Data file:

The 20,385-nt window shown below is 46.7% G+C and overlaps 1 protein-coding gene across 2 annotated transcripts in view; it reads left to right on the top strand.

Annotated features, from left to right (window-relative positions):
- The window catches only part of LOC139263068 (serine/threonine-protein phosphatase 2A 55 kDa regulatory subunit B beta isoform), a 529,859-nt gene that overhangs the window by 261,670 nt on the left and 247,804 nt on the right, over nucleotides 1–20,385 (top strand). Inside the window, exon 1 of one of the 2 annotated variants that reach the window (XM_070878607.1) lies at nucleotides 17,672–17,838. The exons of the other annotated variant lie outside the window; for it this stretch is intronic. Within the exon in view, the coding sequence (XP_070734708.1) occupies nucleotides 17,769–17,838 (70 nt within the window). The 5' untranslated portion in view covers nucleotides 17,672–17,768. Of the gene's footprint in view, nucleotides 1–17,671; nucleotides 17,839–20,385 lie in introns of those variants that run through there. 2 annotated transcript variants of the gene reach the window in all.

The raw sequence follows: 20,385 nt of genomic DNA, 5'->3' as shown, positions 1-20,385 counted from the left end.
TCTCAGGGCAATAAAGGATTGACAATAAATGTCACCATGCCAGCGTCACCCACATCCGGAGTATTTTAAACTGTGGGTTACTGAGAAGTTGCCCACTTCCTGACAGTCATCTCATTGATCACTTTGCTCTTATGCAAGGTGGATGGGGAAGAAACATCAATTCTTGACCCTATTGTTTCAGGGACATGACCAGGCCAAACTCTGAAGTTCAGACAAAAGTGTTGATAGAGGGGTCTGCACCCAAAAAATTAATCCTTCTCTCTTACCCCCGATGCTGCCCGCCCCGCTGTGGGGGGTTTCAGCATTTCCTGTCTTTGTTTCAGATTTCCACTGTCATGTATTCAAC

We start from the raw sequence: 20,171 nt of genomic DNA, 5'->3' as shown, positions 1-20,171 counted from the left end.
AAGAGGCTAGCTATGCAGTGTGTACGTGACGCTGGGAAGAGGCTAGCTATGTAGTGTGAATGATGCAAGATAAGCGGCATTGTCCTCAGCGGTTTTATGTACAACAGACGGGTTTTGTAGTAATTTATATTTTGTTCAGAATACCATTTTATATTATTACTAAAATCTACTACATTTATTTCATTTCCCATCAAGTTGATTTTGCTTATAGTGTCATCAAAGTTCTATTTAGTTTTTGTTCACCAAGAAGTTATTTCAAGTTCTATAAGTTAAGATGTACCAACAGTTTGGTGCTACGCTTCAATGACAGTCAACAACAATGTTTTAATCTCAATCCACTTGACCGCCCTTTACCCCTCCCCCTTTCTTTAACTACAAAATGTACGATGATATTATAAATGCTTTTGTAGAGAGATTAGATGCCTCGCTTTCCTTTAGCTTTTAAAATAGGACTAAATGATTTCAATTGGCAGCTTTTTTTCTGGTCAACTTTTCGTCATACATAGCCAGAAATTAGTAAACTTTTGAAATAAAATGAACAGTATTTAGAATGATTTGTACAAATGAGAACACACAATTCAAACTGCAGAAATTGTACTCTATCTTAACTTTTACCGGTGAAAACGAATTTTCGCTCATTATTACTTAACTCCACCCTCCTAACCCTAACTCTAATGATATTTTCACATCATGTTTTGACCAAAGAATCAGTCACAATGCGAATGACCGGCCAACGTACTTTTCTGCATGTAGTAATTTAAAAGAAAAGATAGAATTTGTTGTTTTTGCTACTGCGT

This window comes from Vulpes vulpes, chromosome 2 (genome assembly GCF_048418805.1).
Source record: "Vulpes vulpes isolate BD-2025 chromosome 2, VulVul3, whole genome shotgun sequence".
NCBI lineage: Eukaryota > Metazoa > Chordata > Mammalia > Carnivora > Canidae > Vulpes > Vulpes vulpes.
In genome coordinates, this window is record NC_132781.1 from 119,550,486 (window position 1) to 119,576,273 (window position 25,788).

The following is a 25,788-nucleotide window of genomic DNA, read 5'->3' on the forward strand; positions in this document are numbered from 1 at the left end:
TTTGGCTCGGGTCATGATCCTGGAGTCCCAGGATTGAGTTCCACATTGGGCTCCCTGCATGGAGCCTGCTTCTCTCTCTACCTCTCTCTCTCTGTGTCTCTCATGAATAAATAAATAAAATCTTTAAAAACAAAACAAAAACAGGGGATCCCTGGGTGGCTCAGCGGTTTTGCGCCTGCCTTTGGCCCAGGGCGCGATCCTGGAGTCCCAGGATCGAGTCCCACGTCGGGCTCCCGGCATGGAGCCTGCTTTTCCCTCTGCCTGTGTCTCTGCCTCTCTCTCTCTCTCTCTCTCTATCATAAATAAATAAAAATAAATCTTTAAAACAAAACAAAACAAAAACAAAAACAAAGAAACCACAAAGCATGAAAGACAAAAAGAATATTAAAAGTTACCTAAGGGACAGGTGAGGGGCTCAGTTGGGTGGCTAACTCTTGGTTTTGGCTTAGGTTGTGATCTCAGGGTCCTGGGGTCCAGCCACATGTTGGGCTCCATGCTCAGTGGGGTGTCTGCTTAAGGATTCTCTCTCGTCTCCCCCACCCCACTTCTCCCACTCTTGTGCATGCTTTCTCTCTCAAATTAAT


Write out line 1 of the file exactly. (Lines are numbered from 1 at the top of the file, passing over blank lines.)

The 20,385-nt window shown below is 46.7% G+C and overlaps 1 protein-coding gene across 2 annotated transcripts in view; it reads left to right on the top strand.